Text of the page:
New Research Showing Biological Basis for SPD
We receive a constant stream of information from our eyes, ears, skin, muscle/joints (position), inner ear (movement sense), nose, and the mouth. With this information, we plan our actions to respond to the what, when, how, and why that occur in our day . Some people have difficulty registering the information and some might have difficulty processing all the information. It is estimated that between 5-16% of people have some type of sensory processing difficulty. Sensory processing disorder is characterized by significant problems with organizing sensory input from the body and the environment which impacts quality of life as well as daily performance at home and in the community.
The information below has been reposted from the article in http://thesensoryspectrumblog.com/2013/07/10/breakthrough-study-reveals-biological-basis-for-sensory-processing-disorders-in-kids/
Sensory processing disorders (SPD) are more prevalent in children than autism and as common as attention deficit hyperactivity disorder, yet the condition receives far less attention partly because it’s never been recognized as a distinct disease.
In a groundbreaking new study from UC San Francisco, researchers have found that children affected with SPD have quantifiable differences in brain structure, for the first time showing a biological basis for the disease that sets it apart from other neurodevelopmental disorders. One of the reasons SPD has been overlooked until now is that it often occurs in children who also have ADHD or autism, and the disorders have not been listed in the Diagnostic and Statistical Manual used by psychiatrists and psychologists.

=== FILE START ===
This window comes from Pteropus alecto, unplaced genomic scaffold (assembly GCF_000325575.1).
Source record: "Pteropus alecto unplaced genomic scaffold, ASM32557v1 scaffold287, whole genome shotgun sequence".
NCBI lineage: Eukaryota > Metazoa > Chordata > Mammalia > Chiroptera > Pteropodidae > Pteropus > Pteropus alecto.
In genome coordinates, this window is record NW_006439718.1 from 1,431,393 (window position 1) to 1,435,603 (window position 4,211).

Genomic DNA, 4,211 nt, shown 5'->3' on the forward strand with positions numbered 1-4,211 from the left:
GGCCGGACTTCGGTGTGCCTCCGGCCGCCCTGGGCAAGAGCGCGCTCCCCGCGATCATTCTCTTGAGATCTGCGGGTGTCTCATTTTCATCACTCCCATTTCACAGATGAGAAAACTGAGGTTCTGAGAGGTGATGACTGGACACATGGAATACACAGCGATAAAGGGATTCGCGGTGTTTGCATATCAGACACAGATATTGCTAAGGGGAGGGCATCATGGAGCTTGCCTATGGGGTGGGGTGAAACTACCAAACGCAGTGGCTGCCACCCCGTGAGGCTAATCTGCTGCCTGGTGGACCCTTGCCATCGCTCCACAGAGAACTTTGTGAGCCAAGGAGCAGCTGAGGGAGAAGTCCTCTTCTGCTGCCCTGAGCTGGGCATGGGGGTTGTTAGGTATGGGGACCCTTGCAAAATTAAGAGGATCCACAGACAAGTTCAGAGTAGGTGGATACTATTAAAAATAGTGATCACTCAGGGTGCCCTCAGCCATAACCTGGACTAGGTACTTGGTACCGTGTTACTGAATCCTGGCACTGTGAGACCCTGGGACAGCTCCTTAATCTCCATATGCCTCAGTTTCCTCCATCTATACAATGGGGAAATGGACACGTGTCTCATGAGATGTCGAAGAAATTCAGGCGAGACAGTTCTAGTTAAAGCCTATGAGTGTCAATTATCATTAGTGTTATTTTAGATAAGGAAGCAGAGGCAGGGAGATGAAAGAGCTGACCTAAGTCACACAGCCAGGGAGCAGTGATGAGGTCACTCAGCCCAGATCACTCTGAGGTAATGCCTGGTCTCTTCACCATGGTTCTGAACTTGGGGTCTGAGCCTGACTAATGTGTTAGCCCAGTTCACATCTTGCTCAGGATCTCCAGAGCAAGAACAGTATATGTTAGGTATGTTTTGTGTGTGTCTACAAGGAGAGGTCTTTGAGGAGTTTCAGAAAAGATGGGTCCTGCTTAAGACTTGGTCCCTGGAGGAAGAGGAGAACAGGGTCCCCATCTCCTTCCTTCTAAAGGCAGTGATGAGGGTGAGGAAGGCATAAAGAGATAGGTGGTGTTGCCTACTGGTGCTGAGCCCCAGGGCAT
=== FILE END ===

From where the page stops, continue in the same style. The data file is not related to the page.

“Until now, SPD hasn’t had a known biological underpinning,” said senior author Pratik Mukherjee, MD, PhD, a professor of radiology and biomedical imaging and bioengineering at UCSF. “Our findings point the way to establishing a biological basis for the disease that can be easily measured and used as a diagnostic tool,” Mukherjee said.
“Most people don’t know how to support these kids because they don’t fall into a traditional clinical group,” said Elysa Marco, MD, who led the study along with postdoctoral fellow Julia Owen, PhD. Marco is a cognitive and behavioral child neurologist at UCSF Benioff Children’s Hospital, ranked among the nation’s best and one of California’s top-ranked centers for neurology and other specialties, according to the 2013-2014 U.S. News & World Report Best Children’s Hospitals survey.
“We are just at the beginning, because people didn’t believe this existed,” said Marco. “This is absolutely the first structural imaging comparison of kids with research diagnosed sensory processing disorder and typically developing kids. It shows it is a brain-based disorder and gives us a way to evaluate them in clinic.”
The abnormal microstructure of sensory white matter tracts shown by DTI in kids with SPD likely alters the timing of sensory transmission so that processing of sensory stimuli and integrating information across multiple senses becomes difficult or impossible.
The research article is published in the open access online journal NeuroImage:Clinical.
Elaine Tsang, MS, OTR/L